Gloria loves to hit the dance floor at the singles club and the act of moving her body to music seems to open her up to both the joy and disappointment of life and that’s where we find her at both the beginning and ending of the movie. Set in Chile, Gloria follows a woman in her late fifties as she painfully twists and turns around the up’s and down’s of single life. Divorced for over a decade and with her adult children living independently, Gloria grows increasingly anxious about the passing of her golden years. She’s alone and looking for something or someone to fill the emotional gaps of her life. She believes that she has found a willing partner in Rodolfo, an older man that possesses the passion she’s looking to embrace. Actress Paulina Garcia puts in a brilliant performance as a woman of a “certain age” struggling to find stability and calm in the second act of her life.


Women's History Month Highlights

March is Women’s History Month and so in keeping with the theme of highlighting the achievements and contributions of women involved with movie-making, here’s a list of writers, directors and some of their groundbreaking works.

Ava DuVernay (I Will Follow, Middle of Nowhere, Selma)
Agnes Varda (Cleo from 5 to 7, Vagabond)
Kathryn Bigelow (The Hurt Locker, Zero Dark Thirty)
Lena Dunham (Girls, Tiny Furniture)
Maya Deren (Maya Deren: Experimental Films)
Penny Marshall (A League of Their Own)
Allison Anders (Border Radio)
Claire Denis (White Material, Bastards)
Chantal Akerman (From the Other Side, Jeanne Dielman, 23, quai du Commerce, 1080 Bruxelles)
Lynne Ramsay (Ratcatcher)
Ida Lupino (The Hitchhiker)
Elaine May (The Birdcage, A New Leaf)


Master of Alienation

Has there ever been a more handsome cipher than Monica Vitti in L’Eclisse, the third film in a thematic trilogy (L’ Avventura, La Notte) of sorts from Italian director Michelangelo Antonioni. Antonioni’s contribution to film history primarily centers around these three films and their radical break with traditional traits associated with classical movie-making and for their resistance to narrative meaning. Confounding audiences because of their slowly paced plots, minimalist dialogue and murky tones, the films are visual portraits of emotional stasis, spiritual decay and psychic ennui of Italy’s post-war bourgeoisie. 

Inspired by painting and framing scenes from unique perspectives and angles, scenes of L’Eclisse are lined with modern painting’s focus on abstraction and disorientation so as to express the kinds of intense unease of characters and their sense of dread and anxiety. Vitti was the director’s muse both in life and on film during this time period and she more than adequately symbolizes Antonioni’s exploration of modern alienation and its various forms. She knows nothing, feels nothing and floats about the Roman suburbs in a kind of haze of indifference. Recommended for those interested in the art house cinema of the early 1960’s.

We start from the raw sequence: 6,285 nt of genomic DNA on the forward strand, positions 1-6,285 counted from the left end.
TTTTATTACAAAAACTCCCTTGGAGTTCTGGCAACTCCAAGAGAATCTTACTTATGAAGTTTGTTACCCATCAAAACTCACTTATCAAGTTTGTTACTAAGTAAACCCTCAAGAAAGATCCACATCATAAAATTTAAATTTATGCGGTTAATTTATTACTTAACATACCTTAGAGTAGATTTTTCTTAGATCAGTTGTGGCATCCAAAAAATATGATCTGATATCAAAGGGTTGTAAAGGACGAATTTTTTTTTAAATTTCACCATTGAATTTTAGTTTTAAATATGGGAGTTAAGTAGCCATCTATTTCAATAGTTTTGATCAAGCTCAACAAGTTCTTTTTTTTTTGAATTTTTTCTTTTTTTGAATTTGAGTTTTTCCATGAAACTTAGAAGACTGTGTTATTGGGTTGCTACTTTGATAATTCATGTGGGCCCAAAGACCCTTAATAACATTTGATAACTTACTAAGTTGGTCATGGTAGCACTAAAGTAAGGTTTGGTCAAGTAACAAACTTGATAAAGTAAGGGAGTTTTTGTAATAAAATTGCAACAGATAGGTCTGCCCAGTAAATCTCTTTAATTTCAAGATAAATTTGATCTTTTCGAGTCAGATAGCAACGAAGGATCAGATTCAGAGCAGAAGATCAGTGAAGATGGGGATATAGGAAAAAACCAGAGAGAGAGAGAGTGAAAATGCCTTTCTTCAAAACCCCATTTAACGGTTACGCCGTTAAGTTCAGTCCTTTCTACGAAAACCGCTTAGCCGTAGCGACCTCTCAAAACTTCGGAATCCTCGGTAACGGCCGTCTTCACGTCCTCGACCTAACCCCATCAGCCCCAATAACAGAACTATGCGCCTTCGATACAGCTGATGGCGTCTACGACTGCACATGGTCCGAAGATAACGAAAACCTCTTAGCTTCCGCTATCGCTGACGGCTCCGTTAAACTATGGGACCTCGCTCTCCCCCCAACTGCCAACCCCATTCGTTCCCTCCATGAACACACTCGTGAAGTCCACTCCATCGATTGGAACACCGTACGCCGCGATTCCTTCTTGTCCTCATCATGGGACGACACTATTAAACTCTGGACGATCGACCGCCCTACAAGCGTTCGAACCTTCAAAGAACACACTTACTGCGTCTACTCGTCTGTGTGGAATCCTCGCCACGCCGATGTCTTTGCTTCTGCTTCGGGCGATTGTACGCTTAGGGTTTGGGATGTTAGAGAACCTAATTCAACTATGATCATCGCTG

A Birdman in the Hand Is Worth 4 Oscars in the Bush

I’m not gonna lie: As much as I personally loved Academy Award Best Picture winner Birdman more than expected winner Boyhood, I’m still shocked that the artsy and eccentric tale of a washed-up superhero actor trying to do “legitimate theater” (and please in your head imagine that pronounced as “theee-ATER”) beat out the wholesome, relatable, coming-of-age tale that was filmed over the course of twelve years.  I’m certainly happy for Birdman—just not so happy about what it did to my Oscar pool.  In addition to Best Picture, Birdman picked up wins for Best Director (Alejandro G. Iñárritu), Best Cinematography (Emmanuel Lubezki) and Best Original Screenplay (Alejandro G. Iñárritu, Nicolás Giacobone, Alexander Dinelaris, Jr. & Armando Bo).

In case you’d like to catch any of the other available Oscar winners that you may have missed, I’ve listed them below. Click on the links and place a hold on a copy today.

  • My favorite film of the year, Whiplash, picked up three wins for Best Supporting Actor (J.K. Simmons), Best Film Editing (Tom Cross), and Best Sound Mixing.
  • Many people won for working on Wes Anderson’s The Grand Budapest Hotel—except poor Wes Anderson himself; the film won for Best Original Score (Alexandre Desplat), Best Costume Design (Milena Canonero), Best Production Design (Adam Stockhausen), and Best Makeup and Hairstyling.
  • Be sure to check out Eddie Redmayne’s Best Actor performance as Stephen Hawking in The Theory of Everything; it was a well-deserved win.
  • Boyhood's lone win was for Best Supporting Actress (Patricia Arquette).
  • Disney’s Big Hero 6 won for Best Animated Feature; the Best Animated Short winner, Feast, can be found on the Big Hero DVD or Blu-ray.
  • Best Foreign Film winner Ida is amazing and you should watch it--regardless of your unfortunate and snooty hatred of subtitles.

The following winners will be released soon and are available for holds now:

Keep checking back for Still Alice, for which Julianne Moore won Best Actress, Selma, which featured Best Original Song winner “Glory” by John Legend and Common, and must-see Best Documentary Feature winner CitizenFour.  We don’t have releases for these titles yet, but we will assuredly carry them.